ReplyDelete
  24. Hi Lynn,

    I'm hoping you can help me out. When my husband became ill his brother helped us out by avcessing an online template for a will. It is a simple will naming me as the benficiary as well as exevutor. My brother-in-law and his wife signed it.
    The will was approved my the funeral home and they took a copy of it.
    When I took the will to the bank, upon my husband's passing they froze his bank account and asked for the will to be notorized. At this time I have made an appointment for a lawyer next week but my question is this...In Ontario who can notorize a will legally? Does it have to be a lawyer? Can the bank freeze the account considering I am the executor on the will? Can my brother-in-law who had financial power of attourney access the account now that my husband has passed? I have no way to pay the bills from his account and I've had no income for a few weeks.
    Thank you for your help in advance.
    Jo-Anne

    ReplyDelete
    Replies
    1. I don't know what on earth that bank is thinking. Notarizing a will? That won't mean a thing. It won't give them any kind of protection or added security. Asking you to do that is a complete crock.

      Any notary public can notarize a will. Not all notaries are lawyers, though most are. The fact that notaries don't have to be lawyers is one of the reasons that notarizing it does squat.

      There are often problems with home-made wills, so I'm not surprised that the bank is being cautious, but telling you to get it notarized is idiotic. If they wanted a legal opinion on its validity or they wanted it to go to probate, I could understand those requirements because they would protect the bank.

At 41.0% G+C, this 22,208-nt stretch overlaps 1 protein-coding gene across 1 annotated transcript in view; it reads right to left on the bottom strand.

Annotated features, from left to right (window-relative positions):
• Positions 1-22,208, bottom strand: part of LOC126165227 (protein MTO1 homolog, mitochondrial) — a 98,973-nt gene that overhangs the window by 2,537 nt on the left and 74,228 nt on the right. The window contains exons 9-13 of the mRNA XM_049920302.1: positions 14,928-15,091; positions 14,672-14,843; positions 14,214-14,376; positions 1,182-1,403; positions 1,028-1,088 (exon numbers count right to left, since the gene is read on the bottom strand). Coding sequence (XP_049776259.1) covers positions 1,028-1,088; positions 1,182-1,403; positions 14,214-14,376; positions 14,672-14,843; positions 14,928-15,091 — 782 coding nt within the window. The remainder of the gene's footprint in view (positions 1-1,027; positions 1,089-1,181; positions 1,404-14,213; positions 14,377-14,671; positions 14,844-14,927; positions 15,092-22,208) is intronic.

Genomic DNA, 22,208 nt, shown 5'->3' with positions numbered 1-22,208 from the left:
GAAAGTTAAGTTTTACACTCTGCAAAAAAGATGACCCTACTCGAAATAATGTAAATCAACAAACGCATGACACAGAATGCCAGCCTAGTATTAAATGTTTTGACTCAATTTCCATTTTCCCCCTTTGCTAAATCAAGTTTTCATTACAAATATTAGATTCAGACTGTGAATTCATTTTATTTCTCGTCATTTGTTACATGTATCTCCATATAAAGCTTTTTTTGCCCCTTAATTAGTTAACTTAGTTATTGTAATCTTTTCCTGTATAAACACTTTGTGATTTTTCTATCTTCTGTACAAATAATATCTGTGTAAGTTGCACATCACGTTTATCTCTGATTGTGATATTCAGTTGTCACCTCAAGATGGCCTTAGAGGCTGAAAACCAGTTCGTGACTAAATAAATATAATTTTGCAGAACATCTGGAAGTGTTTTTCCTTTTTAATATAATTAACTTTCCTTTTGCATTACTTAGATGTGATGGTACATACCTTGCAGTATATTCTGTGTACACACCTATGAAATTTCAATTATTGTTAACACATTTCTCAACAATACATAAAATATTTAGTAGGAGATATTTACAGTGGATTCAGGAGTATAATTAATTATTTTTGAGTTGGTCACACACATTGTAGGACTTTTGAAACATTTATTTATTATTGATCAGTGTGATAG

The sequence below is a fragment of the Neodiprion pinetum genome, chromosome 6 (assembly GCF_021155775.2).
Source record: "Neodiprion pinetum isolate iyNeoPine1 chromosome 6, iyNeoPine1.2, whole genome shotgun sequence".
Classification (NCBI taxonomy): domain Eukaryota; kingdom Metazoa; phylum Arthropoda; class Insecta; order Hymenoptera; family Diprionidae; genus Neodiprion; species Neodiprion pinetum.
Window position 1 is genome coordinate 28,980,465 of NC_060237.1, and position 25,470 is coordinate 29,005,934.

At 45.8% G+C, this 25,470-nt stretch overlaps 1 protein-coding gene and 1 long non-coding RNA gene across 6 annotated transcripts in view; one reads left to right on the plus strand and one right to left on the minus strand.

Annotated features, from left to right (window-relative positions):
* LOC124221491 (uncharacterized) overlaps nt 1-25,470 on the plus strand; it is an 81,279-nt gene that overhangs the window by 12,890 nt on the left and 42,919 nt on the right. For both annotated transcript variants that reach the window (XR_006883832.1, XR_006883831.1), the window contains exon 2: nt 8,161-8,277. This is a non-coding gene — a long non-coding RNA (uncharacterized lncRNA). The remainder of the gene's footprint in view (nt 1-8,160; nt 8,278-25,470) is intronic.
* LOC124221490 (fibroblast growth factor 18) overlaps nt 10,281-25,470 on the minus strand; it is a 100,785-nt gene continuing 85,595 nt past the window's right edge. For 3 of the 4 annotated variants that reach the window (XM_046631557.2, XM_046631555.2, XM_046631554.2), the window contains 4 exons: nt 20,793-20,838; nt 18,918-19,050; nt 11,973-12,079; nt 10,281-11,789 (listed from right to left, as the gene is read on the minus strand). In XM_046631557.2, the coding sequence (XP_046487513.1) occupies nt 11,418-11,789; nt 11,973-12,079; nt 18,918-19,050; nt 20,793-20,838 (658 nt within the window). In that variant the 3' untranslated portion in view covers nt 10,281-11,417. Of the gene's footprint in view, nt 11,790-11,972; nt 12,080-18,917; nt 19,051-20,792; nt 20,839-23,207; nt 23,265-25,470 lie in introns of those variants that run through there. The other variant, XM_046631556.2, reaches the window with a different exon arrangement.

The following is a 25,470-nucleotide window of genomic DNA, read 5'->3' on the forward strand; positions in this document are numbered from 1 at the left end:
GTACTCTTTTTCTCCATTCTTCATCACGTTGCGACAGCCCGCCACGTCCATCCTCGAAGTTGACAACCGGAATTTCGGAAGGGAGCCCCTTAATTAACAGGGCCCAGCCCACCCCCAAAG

I would take this complaint higher. The person you talked to knows nothing. If you are not already dealing with the branch manager, start there.

      Your other possibility is to get the will through probate, if that can be done quickly. Even the bank can't argue with probate.

      In the meantime, there are some bills that can be paid directly from your husband's bank account. The funeral bill is one.

      Unfortunately, the power of attorney cannot be used because that document became void as soon as your husband passed away.

      This situation really irritates me, as they are putting you through all kinds of anxiety and problems without them even understanding what they are asking you to do. Tell them from me to give their staff some more training!

      Lynne

      Delete
  25. My father-in-law, an expat in the U.S. only left one will which. In it, he is the only one that initialed each page. The witnesses signed the final page and a codicile. Is this still legal in Ontario

    ReplyDelete